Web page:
It’s satisfying to check things off a to-do list, isn’t it? (See number 4, above.) Setting and achieving goals—even small ones—is a great way to give yourself a little mental boost anytime. Maybe you want to cut out unhealthy snacks on the road, walk 30 minutes each day, pack healthier lunches, or take a daily multivitamin. Regularly achieving small tasks like these boosts your brain with endorphins, which improve mental health. Achieving goals also helps you remain positive, which is another tip for good mental health.

Keep rolling strong. 

Highway Transport provides drivers and all employees with a subscription to Rolling Strong, a program that helps truck drivers improve overall health, pass their DOT exams, and more. Rolling Strong provides drivers with guidance about meals, exercise, and sleep, and includes direct access to Rolling Strong health coaches. Watch Rolling Strong Coach Tanya guide you through some basic steps to improve mental health and wellness.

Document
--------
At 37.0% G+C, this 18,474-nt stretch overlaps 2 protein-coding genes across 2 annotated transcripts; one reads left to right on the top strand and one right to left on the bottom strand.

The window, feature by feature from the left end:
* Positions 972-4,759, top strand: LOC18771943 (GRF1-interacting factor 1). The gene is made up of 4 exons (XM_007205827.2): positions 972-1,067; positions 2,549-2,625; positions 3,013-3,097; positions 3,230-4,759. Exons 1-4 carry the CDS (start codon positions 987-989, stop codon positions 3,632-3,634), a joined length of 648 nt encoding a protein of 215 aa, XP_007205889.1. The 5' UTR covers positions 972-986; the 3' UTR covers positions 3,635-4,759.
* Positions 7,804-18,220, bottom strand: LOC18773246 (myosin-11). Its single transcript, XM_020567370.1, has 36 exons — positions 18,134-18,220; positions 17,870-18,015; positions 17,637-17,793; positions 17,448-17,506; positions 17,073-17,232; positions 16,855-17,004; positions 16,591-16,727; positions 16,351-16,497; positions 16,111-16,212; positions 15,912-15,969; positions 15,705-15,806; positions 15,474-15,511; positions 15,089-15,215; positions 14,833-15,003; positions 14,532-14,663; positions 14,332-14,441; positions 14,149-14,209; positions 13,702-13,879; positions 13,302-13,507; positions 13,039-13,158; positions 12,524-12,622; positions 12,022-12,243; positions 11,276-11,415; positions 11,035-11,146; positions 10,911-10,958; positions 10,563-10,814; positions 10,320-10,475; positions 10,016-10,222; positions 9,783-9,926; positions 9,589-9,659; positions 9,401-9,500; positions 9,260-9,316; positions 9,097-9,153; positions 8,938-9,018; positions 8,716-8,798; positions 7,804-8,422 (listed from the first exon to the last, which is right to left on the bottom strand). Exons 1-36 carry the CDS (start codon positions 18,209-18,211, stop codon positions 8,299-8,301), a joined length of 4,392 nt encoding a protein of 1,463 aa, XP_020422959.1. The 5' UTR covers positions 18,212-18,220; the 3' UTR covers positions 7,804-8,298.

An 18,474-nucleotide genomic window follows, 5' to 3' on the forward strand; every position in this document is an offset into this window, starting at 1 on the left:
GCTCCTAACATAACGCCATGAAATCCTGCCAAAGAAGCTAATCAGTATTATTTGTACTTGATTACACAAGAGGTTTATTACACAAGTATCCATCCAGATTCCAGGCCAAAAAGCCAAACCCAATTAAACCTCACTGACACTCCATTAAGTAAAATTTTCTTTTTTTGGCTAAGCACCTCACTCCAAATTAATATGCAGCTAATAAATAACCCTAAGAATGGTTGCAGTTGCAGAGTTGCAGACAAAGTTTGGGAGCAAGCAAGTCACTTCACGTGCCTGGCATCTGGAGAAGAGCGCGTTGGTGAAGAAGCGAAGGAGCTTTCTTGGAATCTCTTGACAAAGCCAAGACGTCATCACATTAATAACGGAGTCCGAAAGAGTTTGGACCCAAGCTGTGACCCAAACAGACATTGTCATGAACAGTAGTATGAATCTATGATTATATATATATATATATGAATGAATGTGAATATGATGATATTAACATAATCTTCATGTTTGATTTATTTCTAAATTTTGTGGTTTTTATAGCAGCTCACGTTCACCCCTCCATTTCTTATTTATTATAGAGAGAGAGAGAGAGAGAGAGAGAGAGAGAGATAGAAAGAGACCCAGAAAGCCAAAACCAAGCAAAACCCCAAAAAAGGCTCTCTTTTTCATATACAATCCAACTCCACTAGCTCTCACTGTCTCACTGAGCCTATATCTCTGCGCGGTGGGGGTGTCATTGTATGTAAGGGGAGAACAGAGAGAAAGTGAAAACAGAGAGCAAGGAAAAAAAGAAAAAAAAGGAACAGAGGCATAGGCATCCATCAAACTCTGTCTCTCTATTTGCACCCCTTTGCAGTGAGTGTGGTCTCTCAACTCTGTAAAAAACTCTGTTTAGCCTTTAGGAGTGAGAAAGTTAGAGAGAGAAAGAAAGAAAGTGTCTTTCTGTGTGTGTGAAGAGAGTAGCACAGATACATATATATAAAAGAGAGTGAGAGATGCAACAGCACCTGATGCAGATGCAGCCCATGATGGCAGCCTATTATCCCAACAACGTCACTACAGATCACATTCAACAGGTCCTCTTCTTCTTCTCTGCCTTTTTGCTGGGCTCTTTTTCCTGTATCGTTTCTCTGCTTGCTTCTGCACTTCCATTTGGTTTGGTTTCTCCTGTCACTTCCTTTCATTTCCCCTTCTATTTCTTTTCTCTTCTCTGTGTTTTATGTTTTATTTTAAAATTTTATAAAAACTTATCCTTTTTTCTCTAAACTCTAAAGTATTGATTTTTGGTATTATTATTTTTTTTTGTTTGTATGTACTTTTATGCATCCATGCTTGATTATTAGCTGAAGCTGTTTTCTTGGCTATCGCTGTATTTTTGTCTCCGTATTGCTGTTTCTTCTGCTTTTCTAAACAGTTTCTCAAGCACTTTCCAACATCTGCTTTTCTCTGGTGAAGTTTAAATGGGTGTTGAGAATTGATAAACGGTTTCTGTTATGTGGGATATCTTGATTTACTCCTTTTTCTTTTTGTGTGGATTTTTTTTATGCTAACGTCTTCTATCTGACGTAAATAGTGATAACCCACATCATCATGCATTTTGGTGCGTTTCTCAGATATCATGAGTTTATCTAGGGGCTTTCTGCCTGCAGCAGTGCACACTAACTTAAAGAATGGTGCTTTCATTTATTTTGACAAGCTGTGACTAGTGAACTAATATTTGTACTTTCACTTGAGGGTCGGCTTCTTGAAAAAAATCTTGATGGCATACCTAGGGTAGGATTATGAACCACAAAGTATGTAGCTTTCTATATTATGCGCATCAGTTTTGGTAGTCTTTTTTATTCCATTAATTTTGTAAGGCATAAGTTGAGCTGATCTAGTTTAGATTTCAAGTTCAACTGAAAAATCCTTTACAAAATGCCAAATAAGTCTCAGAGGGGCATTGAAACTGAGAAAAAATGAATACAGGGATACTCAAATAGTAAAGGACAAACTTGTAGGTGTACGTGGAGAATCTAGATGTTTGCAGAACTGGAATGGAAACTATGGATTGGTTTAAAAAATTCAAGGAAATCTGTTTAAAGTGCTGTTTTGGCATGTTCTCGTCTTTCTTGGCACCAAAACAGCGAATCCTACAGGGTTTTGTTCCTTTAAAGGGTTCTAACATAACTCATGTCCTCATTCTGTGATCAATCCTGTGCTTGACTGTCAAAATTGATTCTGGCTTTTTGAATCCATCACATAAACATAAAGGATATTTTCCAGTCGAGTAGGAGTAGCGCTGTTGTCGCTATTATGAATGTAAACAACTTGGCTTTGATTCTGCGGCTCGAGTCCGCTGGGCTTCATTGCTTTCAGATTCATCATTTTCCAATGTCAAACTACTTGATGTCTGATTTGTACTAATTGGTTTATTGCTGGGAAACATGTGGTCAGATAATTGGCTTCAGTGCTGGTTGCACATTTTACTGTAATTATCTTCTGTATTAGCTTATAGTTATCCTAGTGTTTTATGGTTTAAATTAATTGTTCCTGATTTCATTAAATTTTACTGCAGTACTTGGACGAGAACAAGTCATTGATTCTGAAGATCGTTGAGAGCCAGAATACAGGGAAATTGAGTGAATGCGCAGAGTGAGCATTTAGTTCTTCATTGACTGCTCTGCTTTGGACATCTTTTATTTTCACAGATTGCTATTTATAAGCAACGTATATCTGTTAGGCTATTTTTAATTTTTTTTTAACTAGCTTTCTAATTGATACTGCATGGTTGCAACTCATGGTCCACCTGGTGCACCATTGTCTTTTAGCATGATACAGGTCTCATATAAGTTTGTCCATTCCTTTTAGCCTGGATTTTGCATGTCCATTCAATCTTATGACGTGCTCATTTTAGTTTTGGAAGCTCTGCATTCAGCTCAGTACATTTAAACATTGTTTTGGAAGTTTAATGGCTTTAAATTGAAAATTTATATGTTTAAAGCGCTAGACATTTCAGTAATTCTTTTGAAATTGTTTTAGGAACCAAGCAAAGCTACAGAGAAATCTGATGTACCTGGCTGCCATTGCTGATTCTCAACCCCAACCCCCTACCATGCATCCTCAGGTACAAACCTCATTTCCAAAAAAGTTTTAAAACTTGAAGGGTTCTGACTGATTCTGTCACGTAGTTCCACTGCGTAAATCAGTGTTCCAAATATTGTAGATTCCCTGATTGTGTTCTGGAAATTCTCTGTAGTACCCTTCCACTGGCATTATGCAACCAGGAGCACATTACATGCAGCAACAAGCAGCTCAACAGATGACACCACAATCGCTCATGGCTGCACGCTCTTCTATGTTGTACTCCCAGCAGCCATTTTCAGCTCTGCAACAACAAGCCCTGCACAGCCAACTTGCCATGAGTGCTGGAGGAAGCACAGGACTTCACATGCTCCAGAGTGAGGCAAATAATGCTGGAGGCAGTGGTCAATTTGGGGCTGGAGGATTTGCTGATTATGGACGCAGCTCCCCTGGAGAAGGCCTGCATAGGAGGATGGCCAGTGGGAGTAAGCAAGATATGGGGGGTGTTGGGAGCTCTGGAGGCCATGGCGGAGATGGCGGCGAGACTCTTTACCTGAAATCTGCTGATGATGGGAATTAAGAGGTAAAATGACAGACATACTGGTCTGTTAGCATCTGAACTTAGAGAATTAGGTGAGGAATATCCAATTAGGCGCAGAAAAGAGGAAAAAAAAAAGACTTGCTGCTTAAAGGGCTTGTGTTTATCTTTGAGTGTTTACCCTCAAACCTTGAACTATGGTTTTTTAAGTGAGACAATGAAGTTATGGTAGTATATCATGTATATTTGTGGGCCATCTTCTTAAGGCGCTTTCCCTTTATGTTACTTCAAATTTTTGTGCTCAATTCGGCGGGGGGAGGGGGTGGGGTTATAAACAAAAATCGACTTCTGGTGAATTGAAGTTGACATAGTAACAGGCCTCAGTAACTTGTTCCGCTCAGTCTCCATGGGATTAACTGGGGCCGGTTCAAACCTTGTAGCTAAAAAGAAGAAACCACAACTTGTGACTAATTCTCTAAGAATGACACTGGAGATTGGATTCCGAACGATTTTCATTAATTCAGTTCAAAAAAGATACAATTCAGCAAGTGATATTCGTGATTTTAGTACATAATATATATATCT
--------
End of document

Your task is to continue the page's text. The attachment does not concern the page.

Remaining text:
The Number One Tip for Mental Health: Ask for Help

All of these tips are essential, but the most important step toward good mental health for truck drivers (and anyone, really) is to be willing to ask for help. There are many resources available (see a few, below), but also consider asking a friend, coworker, religious leader, or medical professional for help. Even something as simple as saying you need help and having a conversation about it can go a long way to improving your mental health.


Certified Community Behavioral Health Clinics (CCBHC)
are special clinics that provide mental health and substance abuse services to everyone, regardless of their insurance status. There are more than 500 CCBHCs in 46 states, Puerto Rico, Washington D.C., and Guam. Find a CCBHC near you


Complete an online screening
from Mental Health Alliance (MHA) to see if you’re experiencing symptoms of a mental health condition.


Contact the National Alliance for Mental Illness (NAMI) HelpLine
Monday through Friday, 10am to 10pm ET. You can call 1-800-950-NAMI (6264), text "HelpLine" to 62640, or email [email protected].

Header image courtesy of SAMHSA.